Now, we all know it will come, and when it does, it's likely Pujols will pull out of his funk and start shredding the ball as he typically does. But for now, it gives us a chance to speculate.
So, when will Pujols finally join the gaggle of players who have knocked a ball over the fence? Make your guess in the comments section, and we'll see who comes closest to predicting the date Albert Pujols' homerless drought died.
I'm going with Saturday, May 5, against Toronto's Kyle Drabek (though tonight's match-up against Liam Hendricks—WHO?—is enticing).
Posted by: Greg Simons
February 16, 2012
Gary Carter career highlightsThe baseball world learned Thursday the sad news of the passing of baseball Hall of Famer Gary Carter. The former catcher was only 53 years old when brain cancer claimed him.
Any time a person dies it is first and foremost a personal tragedy. Others can eulogize the man far better than I can. What I can do is provide a retrospective to his career. This is something I’ve done in the past here at THT when someone passes on.
Below is a list of Gary Carter’s career highlights. The list includes the greatest and most memorable games he participated in, as well as his personal best and worst moments. Also included are some odd or unusual or memorable moments he happened to be on hand for.
In chronological order:
Click for more...
Posted by: Chris Jaffe
September 16, 2011
Revisiting the Napoli-Wells three-way tradeAfter Rangers catcher/first baseman Mike Napoli collected two more hits to raise his average to .312, it brought me back to what turned out to be a relatively lopsided three-way trade.
The original purpose of the deal was for Toronto to get rid of Vernon Wells' contract, sending him to the Angels for Napoli and Juan Rivera, who was later designated for assignment and shipped to the Dodgers. With J.P. Arencibia seen as their future at catcher, the Blue Jays sent Napoli to the Rangers for Frank Francisco, who turned out to be the Jays' closer for a decent stretch this season.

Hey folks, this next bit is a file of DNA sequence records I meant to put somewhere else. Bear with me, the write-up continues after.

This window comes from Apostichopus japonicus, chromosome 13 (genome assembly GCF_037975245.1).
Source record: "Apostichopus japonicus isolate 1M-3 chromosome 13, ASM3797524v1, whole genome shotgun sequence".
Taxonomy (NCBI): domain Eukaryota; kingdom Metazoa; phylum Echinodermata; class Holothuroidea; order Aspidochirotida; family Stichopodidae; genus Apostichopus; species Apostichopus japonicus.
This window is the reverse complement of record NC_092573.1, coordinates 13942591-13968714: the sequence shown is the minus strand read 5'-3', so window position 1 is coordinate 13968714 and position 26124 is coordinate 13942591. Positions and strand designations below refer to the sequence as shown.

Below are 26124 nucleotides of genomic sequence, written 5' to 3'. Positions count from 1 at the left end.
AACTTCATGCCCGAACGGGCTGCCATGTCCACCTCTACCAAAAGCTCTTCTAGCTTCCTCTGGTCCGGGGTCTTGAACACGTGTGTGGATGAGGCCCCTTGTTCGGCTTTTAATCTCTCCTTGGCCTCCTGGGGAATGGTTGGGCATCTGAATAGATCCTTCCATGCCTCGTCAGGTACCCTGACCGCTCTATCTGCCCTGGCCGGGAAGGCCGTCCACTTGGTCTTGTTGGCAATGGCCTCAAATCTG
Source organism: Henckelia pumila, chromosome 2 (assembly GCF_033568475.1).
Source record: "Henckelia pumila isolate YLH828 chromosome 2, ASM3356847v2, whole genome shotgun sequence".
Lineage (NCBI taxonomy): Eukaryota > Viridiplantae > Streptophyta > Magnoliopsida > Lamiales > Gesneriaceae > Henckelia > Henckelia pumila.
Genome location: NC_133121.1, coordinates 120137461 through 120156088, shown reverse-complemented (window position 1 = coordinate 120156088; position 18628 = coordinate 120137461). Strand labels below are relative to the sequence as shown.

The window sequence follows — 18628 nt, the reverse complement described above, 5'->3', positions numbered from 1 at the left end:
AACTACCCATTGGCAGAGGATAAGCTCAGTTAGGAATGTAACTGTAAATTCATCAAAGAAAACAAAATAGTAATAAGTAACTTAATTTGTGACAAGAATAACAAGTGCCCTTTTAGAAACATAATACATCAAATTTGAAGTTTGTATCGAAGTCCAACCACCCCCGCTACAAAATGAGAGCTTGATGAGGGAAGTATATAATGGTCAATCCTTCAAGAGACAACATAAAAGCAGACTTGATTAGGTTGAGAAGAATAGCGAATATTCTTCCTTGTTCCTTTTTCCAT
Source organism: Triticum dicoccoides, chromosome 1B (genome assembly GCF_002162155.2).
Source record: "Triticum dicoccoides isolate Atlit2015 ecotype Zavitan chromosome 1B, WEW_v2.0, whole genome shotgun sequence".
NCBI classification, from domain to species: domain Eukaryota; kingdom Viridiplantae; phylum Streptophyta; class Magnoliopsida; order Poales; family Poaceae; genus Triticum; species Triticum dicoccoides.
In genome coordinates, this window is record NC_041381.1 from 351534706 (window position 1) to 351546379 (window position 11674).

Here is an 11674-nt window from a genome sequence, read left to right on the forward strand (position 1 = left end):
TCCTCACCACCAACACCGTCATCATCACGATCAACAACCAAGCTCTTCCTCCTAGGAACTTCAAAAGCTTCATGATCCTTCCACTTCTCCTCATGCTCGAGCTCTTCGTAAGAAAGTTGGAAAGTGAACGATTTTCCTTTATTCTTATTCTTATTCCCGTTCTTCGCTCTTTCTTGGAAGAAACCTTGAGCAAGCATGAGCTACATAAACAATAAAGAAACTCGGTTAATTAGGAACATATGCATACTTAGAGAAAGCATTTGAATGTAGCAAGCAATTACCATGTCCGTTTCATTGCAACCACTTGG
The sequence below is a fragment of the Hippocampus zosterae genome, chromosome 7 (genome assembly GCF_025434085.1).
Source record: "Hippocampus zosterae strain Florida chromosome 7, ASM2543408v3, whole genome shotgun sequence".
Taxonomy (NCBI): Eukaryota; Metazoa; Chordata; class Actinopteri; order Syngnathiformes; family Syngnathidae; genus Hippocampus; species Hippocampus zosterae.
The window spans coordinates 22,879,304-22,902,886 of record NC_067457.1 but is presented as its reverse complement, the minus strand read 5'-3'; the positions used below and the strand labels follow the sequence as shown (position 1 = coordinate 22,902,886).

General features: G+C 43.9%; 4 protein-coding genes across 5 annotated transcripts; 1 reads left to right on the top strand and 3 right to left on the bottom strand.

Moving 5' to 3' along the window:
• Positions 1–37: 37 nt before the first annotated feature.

I thought it would be a good idea to revisit the players in this trade, which was really two separate deals, with a nifty comparison graphic.
PA Slash Line HR RBI R WAR Mike Napoli, Rangers 392 .312/.411/.613 26 67 67 5.0 Vernon Wells, Angels 478 .218/.251/.399 21 56 56 -0.3 Juan Rivera, TOR/LAD 473 .260/.321/.381 9 62 40 0.7
Innings Record/ERA/SV WHIP K/9 WAR Frank Francisco, Blue Jays 47.2 1-4, 3.78, 15 1.36 9.44 0.7
Despite Wells having $86 million left on his contract at the time of the trade and Anaheim being left to start a light-hitting, defensive-minded catcher in Jeff Mathis, the Angels decided it would be best to acquire Wells and deal the power-hitting Napoli, coming off a 26-home run season, to the Blue Jays. Having led baseball in team home runs the season before, it was understandable that Toronto would trade Napoli to Texas for some relief help.
But the clear, obvious winners in the trade were the Rangers. Napoli has given them yet another power-hitting addition to their scary-potent offense, while Wells has proven that he will be a past-his-prime toxic contract for the Angels for years to come. Who would have thought that trading Napoli to Toronto would have drastically changed the landscape of the AL West race?
Posted by: Shlomo Sprung
June 23, 2011
Taking one for the team and victoryWhen the Mets' Justin Turner dug in as a Brad Ziegler pitch violated his personal space, the home town fans got to celebrate a 3-2 victory over the Oakland nine*. Since this happened in the media mecca that is New York, it was called unusual.
* We can call them that, since they are playing in the National League with no DH. right. What, they used relievers in the game? I don't care. I like the sound of it.
Unusual? I happens about once a year. According to the play-by-play data from Retrosheet, 50 times since 1950 a game has ended with a bases loaded hit by pitch. Extra inning games account for 27 of those games. Game-ending balks and game-ending bases loaded triples are unusual. This, not so much.
Ziegler should not be upset, though. He joins a group of 49 pitchers who have ended a game by hitting the batter. Yep, somebody has done it twice.
Randy Moffitt, collect your prize!
Aug. 26, 1972: Moffitt came on to start the 10th inning of a 9-9 game. After two singles, he got a strikeout and then intentionally walked Ron Santo to load the bases*. Moffitt then hit Joe Pepitone, allowing Jose Cardenal to score the 10thand final run. CUBS WIN! CUBS WIN!
* There were men at first and third. This tactic baffles me.
May 20, 1978: Moffitt at least didn't load the bases this time. Gary Lavelle came in at the top of the ninth inning of a 2-2 tie between the Dodgers and the Giants. After a double, an intentional walk, a sacrifice bunt, and another intentional walk, Lavelle handed Moffitt a bases loaded and one out situation. Bill Russell took one for the team and Billy North scored the winning run.
Posted by: Mat Kovach